Safe Rooms (this section still under construction)

While a home might be built to the latest building codes, that doesn’t ensure that it can withstand the strongest hurricanes. The purpose of a safe room is to provide a space where a family can seek refuge that provides a highest level of protection. Safe rooms can be built in one of several places in the home either during original construction or as a retrofit to an existing structure.

Safe room designs are based on wind speeds that are rarely encountered in the US. Those built below ground level provide the greatest protection, but a safe room built in a first-floor interior room also can provide the necessary protection. Safe rooms should not be built in an evacuation zone, since they cannot protect against rising water.

To protect its occupants, a safe room must be built to withstand high winds and flying debris, even if the rest of the residence is severely damaged or destroyed. Consider the following when building a safe room:

Basement or In-ground Safe Room Storm Shelters:

In new construction, one or more regular basement walls can be reinforced to use as shelter walls if they do not contain windows or other openings. The shelter must have a special ceiling that resists penetration from debris above. Below-ground safe rooms must be designed to avoid accumulating water during the heavy rains common in hurricanes.

Slab Foundation Safe Room Storm Shelters:

For new construction, the slab is poured thicker at the spot where a concrete shelter will sit. If the safe room is being built within an existing slab home, it might need to be of wood frame construction instead of concrete. An alternative is to build a concrete shelter adjacent to the exterior of the home.

Storm Shelters in Homes with a Crawlspace:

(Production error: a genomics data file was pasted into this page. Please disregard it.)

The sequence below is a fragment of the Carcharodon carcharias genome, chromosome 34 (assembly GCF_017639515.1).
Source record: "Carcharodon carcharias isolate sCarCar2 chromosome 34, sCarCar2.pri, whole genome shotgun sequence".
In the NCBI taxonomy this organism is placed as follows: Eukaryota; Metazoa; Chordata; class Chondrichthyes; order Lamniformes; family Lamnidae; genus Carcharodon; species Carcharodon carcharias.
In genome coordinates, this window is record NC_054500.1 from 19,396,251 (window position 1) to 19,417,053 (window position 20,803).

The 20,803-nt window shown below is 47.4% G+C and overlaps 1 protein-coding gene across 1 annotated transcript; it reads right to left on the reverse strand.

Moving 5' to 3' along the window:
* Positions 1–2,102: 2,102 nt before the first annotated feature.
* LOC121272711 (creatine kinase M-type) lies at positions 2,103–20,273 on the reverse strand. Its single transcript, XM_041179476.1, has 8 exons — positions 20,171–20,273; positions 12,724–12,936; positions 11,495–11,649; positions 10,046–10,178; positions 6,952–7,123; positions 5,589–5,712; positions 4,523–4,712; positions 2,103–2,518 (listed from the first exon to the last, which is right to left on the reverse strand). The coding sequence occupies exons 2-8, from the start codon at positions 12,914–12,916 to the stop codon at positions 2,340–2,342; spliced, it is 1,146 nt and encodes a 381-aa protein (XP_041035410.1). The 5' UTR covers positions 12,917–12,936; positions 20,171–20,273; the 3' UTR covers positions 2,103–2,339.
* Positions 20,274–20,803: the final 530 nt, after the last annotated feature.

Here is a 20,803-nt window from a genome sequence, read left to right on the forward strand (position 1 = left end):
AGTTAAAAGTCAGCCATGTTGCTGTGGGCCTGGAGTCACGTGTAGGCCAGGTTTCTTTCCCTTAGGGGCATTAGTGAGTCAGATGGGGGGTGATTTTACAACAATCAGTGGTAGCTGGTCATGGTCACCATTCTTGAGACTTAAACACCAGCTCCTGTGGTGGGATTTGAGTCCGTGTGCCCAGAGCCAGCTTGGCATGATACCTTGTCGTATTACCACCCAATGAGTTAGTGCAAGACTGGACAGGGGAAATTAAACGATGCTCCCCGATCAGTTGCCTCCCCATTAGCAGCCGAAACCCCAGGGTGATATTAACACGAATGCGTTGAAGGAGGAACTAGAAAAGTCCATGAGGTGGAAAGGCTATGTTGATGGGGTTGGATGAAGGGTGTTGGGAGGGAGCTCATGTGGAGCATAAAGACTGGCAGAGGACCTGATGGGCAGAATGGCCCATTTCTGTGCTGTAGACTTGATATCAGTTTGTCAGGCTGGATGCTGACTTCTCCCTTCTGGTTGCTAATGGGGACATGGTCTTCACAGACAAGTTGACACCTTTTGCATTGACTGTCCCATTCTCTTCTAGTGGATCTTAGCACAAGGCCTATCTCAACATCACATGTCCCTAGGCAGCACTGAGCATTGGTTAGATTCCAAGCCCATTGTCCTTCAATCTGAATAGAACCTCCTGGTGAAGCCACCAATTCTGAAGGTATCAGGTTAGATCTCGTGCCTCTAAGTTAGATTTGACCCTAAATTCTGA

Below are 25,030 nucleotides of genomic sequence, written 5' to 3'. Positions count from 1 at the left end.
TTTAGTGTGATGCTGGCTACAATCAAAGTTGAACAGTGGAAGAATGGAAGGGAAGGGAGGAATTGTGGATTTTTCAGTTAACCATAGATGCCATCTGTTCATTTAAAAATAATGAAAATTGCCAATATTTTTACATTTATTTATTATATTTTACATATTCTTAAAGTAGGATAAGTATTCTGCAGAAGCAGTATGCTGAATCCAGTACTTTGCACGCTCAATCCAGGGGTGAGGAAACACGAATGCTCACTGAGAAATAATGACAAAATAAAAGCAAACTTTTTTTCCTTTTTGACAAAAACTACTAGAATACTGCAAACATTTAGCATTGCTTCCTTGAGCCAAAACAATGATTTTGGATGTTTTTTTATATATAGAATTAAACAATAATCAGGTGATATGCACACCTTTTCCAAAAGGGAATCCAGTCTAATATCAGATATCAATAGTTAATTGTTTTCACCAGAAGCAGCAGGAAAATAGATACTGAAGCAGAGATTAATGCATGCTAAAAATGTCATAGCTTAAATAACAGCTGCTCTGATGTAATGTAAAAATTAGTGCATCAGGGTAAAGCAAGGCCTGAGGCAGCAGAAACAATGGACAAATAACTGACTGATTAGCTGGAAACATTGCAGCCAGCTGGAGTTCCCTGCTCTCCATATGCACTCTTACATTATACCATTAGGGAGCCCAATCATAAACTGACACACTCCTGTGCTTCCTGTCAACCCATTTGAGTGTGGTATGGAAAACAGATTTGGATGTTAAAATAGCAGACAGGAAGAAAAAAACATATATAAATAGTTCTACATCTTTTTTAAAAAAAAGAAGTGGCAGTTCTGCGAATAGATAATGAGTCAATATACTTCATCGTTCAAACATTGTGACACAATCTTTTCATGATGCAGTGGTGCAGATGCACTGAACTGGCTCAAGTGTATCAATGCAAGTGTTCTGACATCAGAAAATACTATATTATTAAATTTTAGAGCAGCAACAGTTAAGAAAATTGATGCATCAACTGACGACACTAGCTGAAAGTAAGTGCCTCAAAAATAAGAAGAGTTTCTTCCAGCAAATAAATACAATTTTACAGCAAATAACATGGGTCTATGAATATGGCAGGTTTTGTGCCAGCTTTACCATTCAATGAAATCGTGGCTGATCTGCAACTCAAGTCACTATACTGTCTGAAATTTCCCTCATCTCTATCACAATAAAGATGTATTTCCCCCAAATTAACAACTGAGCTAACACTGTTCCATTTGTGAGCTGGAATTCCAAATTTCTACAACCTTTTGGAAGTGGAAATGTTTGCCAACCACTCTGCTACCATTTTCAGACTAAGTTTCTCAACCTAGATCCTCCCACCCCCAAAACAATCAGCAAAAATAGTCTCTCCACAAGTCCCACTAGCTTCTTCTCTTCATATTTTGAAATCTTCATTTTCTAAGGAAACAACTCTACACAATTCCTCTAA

In homes with crawlspace, the safe room must have a separate foundation. Placing it inside an existing house would require cutting out a portion of the floor, filling in the grade and installing a new foundation. It may be more practical to build an exterior shelter.

Multi-task Your Safe Room:

Your safe room needn’t be a space that’s only used in a storm. It can function as a walk-in closet, bathroom, storage space or other room until it’s needed for shelter.

Steel Safe Rooms:

One supplier provides the option of a two-person or five-person tornado safe room made with 10 gage, galvanized steel panels, reinforced with 2 1/2" x 2 1/2" x 1/4" angle iron. The top is manufactured from 1/4" steel plate to be crush resistant from any falling objects. It has been tested to withstand wind loads of 450 mph and to withstand the 100-mph projectile test. The units have also passed gun shot tests from several types of weapon.

The five-person room is 91" long x 30" deep x 55" high. It has room for two adults and 3 children and one or more pets. It is anchored with 21 special concrete anchor bolts giving it a total of 147,000 lbs of holding power.

Modified Steel Safe Rooms: